The sway of Islam in political life is an unavoidable topic of debate in Turkey today. Secularists, Islamists, and liberals alike understand the Turkish state to be the primary arbiter of Islam's place in Turkey-as the coup attempt of July 2016 and its aftermath have dramatically illustrated. Yet this emphasis on the state ignores the influence of another field of political action in relation to Islam, that of civil society. Based on ethnographic research conducted in Istanbul and Ankara, Muslim Civil Society and the Politics of Religious Freedom in Turkey is Jeremy F. Walton's inquiry into the political and religious practices of contemporary Turkish-Muslim Nongovernmental Organizations. Since the mid-1980s, Turkey has witnessed an efflorescence of NGOs in tandem with a neoliberal turn in domestic economic policies and electoral politics. One major effect of this neoliberal turn has been the emergence of a vibrant Muslim civil society, which has decentered and transformed the Turkish state's relationship to Islam. Muslim NGOs champion religious freedom as a paramount political ideal and marshal a distinctive, nongovernmental politics of religious freedom to advocate this ideal.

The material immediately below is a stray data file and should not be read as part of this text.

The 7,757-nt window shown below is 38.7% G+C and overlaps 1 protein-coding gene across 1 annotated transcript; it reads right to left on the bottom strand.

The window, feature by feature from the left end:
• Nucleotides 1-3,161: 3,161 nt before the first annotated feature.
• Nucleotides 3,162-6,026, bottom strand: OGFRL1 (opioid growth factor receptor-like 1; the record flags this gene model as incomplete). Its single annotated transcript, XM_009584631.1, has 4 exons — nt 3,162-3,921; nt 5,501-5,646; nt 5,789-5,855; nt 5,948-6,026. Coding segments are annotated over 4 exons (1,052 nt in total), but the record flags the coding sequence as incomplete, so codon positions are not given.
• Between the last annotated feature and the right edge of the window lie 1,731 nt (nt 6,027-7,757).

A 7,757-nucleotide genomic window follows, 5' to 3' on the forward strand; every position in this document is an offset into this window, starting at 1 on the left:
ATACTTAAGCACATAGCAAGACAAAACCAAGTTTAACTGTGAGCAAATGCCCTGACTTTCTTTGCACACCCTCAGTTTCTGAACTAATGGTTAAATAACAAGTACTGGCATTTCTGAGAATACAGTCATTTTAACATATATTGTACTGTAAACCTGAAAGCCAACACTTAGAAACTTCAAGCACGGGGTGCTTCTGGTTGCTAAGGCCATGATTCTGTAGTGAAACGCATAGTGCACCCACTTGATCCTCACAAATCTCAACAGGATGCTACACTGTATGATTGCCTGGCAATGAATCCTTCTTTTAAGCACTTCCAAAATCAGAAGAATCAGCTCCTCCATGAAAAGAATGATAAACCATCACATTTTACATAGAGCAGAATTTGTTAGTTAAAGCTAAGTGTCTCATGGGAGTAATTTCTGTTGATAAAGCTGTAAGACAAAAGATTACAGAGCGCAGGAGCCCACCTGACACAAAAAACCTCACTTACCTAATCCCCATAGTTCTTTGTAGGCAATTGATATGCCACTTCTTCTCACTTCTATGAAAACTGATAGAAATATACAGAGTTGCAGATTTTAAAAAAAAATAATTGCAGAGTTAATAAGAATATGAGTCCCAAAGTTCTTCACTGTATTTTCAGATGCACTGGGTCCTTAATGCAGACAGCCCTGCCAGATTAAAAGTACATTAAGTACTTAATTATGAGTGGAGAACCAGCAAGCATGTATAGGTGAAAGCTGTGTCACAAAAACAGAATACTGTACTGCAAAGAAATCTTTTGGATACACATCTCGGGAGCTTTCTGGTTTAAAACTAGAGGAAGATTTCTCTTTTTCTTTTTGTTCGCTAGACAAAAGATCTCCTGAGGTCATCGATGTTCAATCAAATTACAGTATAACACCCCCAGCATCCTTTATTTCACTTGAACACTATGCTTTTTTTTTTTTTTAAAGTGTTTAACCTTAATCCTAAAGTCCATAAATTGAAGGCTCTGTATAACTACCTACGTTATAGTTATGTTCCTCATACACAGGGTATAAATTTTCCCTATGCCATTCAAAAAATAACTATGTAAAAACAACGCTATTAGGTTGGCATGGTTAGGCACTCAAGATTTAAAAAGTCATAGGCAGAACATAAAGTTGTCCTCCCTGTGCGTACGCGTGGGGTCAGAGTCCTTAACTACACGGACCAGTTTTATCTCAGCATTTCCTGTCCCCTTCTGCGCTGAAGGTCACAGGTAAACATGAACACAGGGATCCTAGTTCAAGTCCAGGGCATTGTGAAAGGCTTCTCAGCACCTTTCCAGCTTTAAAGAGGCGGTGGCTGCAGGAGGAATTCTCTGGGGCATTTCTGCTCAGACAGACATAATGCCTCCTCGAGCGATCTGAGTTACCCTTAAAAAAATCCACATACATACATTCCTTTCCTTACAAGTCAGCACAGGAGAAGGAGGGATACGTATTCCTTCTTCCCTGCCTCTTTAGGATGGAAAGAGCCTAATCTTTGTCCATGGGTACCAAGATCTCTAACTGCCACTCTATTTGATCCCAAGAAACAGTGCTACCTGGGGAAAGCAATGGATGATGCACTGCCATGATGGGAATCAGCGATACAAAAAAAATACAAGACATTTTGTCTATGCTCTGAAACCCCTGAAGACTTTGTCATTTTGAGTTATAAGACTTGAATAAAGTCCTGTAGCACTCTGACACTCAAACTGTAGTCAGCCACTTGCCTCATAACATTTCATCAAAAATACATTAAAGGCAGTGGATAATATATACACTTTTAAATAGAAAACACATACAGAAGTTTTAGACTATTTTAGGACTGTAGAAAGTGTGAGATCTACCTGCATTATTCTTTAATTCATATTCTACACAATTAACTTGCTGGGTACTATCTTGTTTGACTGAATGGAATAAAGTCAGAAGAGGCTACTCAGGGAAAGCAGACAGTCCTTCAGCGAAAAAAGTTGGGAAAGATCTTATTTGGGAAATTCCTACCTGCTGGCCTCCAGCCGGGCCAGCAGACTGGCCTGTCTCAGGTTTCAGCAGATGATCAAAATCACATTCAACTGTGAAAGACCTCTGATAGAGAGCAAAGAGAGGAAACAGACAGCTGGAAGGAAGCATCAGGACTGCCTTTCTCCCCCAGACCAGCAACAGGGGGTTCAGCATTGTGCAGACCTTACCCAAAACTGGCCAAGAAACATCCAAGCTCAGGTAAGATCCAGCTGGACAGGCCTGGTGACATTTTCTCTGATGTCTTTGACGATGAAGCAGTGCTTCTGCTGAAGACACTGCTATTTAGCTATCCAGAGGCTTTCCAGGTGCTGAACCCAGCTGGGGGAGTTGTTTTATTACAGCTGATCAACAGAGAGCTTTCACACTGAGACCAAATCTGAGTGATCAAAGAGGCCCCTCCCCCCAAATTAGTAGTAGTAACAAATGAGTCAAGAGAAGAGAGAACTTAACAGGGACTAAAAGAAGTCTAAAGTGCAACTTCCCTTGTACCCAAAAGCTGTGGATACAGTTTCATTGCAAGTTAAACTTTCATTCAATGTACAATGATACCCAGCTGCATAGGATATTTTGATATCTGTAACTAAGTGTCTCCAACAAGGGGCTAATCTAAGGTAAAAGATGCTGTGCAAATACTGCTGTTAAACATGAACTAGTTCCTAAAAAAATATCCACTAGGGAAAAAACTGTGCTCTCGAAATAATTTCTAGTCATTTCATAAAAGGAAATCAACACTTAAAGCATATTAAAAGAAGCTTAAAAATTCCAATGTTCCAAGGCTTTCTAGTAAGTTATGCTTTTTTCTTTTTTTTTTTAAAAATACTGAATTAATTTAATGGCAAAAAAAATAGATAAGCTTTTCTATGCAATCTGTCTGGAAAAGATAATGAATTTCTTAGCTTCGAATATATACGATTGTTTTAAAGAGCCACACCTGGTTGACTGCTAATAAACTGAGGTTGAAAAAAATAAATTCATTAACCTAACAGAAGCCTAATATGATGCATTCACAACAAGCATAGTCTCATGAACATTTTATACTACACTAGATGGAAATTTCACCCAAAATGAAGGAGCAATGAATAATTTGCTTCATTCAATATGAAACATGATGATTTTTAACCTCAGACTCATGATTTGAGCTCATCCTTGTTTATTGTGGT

Walton's study offers an accomplished, fine-grained perspective on this nongovernmental politics of religious freedom and the institutions and communities from which it emerges.